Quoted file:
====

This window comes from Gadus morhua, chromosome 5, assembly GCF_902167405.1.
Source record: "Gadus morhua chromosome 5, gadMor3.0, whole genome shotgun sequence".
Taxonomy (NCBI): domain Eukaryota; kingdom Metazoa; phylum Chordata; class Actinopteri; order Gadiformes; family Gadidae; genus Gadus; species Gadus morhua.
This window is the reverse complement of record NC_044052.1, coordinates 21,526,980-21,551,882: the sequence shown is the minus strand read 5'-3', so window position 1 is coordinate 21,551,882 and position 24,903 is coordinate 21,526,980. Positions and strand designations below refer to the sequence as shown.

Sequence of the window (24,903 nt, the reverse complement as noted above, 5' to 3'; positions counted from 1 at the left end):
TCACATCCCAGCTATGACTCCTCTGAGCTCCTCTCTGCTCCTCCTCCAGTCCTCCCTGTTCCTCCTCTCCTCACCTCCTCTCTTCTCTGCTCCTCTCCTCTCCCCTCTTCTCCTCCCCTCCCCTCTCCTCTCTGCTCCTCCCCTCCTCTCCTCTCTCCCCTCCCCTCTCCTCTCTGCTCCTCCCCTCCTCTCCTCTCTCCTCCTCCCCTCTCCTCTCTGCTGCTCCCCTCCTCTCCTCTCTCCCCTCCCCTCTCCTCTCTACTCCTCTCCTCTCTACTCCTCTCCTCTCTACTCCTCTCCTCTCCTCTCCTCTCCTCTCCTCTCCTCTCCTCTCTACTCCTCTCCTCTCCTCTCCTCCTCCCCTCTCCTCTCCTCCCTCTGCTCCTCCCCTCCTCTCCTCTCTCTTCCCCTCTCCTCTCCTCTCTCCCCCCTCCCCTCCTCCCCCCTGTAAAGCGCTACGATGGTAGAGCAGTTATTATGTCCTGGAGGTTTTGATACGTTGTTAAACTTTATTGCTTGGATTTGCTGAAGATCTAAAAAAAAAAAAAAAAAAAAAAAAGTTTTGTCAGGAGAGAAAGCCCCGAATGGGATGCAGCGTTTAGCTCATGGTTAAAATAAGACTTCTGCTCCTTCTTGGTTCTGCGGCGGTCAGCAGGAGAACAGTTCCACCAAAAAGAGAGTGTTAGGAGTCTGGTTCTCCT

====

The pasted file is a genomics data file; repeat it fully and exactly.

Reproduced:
This window comes from Gadus morhua, chromosome 5, assembly GCF_902167405.1.
Source record: "Gadus morhua chromosome 5, gadMor3.0, whole genome shotgun sequence".
Taxonomy (NCBI): domain Eukaryota; kingdom Metazoa; phylum Chordata; class Actinopteri; order Gadiformes; family Gadidae; genus Gadus; species Gadus morhua.
This window is the reverse complement of record NC_044052.1, coordinates 21,526,980-21,551,882: the sequence shown is the minus strand read 5'-3', so window position 1 is coordinate 21,551,882 and position 24,903 is coordinate 21,526,980. Positions and strand designations below refer to the sequence as shown.

Sequence of the window (24,903 nt, the reverse complement as noted above, 5' to 3'; positions counted from 1 at the left end):
TCACATCCCAGCTATGACTCCTCTGAGCTCCTCTCTGCTCCTCCTCCAGTCCTCCCTGTTCCTCCTCTCCTCACCTCCTCTCTTCTCTGCTCCTCTCCTCTCCCCTCTTCTCCTCCCCTCCCCTCTCCTCTCTGCTCCTCCCCTCCTCTCCTCTCTCCCCTCCCCTCTCCTCTCTGCTCCTCCCCTCCTCTCCTCTCTCCTCCTCCCCTCTCCTCTCTGCTGCTCCCCTCCTCTCCTCTCTCCCCTCCCCTCTCCTCTCTACTCCTCTCCTCTCTACTCCTCTCCTCTCTACTCCTCTCCTCTCCTCTCCTCTCCTCTCCTCTCCTCTCCTCTCTACTCCTCTCCTCTCCTCTCCTCCTCCCCTCTCCTCTCCTCCCTCTGCTCCTCCCCTCCTCTCCTCTCTCTTCCCCTCTCCTCTCCTCTCTCCCCCCTCCCCTCCTCCCCCCTGTAAAGCGCTACGATGGTAGAGCAGTTATTATGTCCTGGAGGTTTTGATACGTTGTTAAACTTTATTGCTTGGATTTGCTGAAGATCTAAAAAAAAAAAAAAAAAAAAAAAAGTTTTGTCAGGAGAGAAAGCCCCGAATGGGATGCAGCGTTTAGCTCATGGTTAAAATAAGACTTCTGCTCCTTCTTGGTTCTGCGGCGGTCAGCAGGAGAACAGTTCCACCAAAAAGAGAGTGTTAGGAGTCTGGTTCTCCT